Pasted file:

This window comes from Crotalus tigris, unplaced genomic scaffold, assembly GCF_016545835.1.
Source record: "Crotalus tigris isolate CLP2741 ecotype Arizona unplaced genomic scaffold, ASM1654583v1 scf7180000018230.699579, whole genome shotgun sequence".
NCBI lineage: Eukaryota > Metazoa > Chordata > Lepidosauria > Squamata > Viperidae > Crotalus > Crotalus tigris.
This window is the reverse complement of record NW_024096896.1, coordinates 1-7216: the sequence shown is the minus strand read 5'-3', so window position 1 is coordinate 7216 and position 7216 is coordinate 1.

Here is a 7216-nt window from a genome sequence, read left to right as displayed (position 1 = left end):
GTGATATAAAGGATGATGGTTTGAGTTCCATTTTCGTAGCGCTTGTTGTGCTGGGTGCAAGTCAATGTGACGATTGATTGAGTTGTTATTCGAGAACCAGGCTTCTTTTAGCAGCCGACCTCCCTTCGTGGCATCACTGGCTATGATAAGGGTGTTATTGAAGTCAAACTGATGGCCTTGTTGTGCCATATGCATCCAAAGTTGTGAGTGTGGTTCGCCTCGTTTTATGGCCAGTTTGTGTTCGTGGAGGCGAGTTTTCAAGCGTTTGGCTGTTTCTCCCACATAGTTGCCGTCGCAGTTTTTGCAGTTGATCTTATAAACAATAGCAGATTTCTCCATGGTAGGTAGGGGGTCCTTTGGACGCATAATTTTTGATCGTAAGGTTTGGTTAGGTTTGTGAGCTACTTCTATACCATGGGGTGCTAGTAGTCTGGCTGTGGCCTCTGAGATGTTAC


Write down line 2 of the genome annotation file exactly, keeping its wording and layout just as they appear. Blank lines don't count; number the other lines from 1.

Source record: "Crotalus tigris isolate CLP2741 ecotype Arizona unplaced genomic scaffold, ASM1654583v1 scf7180000018230.699579, whole genome shotgun sequence".